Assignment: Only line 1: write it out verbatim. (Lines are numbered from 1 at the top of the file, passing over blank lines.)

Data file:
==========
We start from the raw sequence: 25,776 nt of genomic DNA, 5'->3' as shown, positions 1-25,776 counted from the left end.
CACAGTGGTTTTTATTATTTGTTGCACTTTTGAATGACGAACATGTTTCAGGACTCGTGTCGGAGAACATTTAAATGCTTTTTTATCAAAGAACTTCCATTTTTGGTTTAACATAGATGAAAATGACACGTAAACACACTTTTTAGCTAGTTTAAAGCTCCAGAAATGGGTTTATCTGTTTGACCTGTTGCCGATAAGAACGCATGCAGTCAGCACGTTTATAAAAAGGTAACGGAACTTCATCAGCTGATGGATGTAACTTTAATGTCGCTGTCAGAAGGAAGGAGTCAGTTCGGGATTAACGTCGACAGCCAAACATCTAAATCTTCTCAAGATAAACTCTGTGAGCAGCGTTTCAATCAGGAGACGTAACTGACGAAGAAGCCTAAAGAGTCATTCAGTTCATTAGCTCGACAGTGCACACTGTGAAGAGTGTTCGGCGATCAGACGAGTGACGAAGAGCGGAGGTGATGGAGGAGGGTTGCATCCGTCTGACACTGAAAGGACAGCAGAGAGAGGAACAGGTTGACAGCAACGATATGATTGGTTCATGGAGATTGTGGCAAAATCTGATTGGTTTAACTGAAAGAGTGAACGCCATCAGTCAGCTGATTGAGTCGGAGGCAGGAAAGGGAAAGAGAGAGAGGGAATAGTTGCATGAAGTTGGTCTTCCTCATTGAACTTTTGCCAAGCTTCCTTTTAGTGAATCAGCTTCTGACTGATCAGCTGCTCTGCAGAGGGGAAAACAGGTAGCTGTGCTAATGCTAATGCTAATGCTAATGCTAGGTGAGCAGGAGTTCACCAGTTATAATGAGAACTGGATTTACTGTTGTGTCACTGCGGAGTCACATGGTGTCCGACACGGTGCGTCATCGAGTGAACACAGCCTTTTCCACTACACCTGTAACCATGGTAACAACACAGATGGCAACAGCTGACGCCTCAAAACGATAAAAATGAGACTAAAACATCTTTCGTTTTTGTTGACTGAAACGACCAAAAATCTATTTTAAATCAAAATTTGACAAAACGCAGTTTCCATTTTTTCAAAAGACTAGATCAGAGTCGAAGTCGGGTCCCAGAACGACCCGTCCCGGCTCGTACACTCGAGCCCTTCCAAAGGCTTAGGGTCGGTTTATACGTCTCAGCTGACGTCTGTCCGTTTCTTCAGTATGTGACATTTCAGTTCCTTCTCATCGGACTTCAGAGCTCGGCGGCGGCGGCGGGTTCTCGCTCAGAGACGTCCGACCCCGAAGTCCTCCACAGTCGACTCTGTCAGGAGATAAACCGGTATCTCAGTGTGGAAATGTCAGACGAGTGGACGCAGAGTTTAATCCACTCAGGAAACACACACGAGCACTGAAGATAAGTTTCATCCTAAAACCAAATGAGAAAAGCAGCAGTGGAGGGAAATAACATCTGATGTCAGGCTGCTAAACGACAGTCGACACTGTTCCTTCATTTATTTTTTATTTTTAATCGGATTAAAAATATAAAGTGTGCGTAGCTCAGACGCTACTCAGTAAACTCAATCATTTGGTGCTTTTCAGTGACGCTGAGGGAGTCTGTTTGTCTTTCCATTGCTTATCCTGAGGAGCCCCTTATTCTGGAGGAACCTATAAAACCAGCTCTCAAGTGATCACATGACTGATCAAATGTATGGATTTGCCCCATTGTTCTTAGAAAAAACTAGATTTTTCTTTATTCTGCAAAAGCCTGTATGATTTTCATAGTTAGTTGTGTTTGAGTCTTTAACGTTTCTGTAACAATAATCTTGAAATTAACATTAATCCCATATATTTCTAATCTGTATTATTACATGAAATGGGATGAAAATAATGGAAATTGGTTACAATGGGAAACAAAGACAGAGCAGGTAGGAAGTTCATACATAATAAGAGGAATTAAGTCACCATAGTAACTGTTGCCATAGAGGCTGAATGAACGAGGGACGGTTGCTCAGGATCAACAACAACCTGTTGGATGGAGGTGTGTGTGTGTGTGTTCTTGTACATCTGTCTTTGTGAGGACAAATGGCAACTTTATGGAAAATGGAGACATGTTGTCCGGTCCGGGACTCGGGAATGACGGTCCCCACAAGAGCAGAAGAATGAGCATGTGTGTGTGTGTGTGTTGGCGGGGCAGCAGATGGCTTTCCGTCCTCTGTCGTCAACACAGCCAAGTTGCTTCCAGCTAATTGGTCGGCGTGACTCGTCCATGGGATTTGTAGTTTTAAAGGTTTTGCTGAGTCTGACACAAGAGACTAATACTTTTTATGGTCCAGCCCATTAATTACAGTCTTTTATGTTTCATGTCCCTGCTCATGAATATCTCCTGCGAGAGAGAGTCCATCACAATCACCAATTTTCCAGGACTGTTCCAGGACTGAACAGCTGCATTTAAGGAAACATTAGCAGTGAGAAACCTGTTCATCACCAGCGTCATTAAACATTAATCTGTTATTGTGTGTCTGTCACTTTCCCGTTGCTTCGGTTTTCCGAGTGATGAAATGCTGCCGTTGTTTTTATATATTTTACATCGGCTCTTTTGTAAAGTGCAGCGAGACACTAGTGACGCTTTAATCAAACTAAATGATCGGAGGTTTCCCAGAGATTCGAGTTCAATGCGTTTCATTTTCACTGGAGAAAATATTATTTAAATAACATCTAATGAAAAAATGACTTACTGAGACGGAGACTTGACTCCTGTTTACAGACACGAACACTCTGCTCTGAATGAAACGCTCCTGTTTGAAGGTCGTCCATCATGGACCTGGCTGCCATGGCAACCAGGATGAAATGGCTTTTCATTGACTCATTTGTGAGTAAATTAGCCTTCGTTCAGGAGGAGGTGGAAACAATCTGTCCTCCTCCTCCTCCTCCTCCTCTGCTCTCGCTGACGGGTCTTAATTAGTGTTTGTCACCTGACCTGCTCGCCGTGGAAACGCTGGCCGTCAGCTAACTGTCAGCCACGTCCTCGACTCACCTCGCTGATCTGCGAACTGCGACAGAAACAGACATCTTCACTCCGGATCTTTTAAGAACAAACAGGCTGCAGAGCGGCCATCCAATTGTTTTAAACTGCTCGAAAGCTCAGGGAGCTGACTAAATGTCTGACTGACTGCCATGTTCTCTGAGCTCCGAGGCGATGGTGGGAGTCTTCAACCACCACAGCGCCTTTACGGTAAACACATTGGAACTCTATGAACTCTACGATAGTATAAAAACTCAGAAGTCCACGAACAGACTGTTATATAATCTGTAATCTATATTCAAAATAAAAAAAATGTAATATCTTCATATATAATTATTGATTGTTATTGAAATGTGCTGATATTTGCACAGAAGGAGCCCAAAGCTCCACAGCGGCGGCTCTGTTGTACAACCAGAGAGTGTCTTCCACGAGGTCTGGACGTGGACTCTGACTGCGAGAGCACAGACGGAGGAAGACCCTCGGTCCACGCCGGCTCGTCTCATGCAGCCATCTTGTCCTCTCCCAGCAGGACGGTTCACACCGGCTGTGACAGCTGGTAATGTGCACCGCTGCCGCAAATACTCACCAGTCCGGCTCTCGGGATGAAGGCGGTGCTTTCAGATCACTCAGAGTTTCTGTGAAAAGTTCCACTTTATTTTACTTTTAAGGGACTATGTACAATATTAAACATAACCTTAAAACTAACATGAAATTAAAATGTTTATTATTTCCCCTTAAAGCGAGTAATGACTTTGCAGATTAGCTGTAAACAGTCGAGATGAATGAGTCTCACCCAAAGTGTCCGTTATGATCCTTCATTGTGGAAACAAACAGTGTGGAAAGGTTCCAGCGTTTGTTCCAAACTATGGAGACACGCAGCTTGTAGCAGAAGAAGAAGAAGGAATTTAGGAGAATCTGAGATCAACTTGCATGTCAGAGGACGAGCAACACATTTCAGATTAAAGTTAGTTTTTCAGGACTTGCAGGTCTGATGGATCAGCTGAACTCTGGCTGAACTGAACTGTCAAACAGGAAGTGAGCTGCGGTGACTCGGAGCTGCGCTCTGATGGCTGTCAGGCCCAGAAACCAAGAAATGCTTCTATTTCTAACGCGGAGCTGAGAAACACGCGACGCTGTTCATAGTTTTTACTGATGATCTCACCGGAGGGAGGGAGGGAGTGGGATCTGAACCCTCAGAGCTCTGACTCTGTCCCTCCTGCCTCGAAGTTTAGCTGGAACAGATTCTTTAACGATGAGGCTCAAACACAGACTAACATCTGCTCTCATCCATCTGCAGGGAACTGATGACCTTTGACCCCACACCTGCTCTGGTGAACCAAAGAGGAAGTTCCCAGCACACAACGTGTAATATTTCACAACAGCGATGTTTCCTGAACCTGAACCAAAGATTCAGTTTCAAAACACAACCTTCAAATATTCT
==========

We start from the raw sequence: 25,776 nt of genomic DNA, 5'->3' as shown, positions 1-25,776 counted from the left end.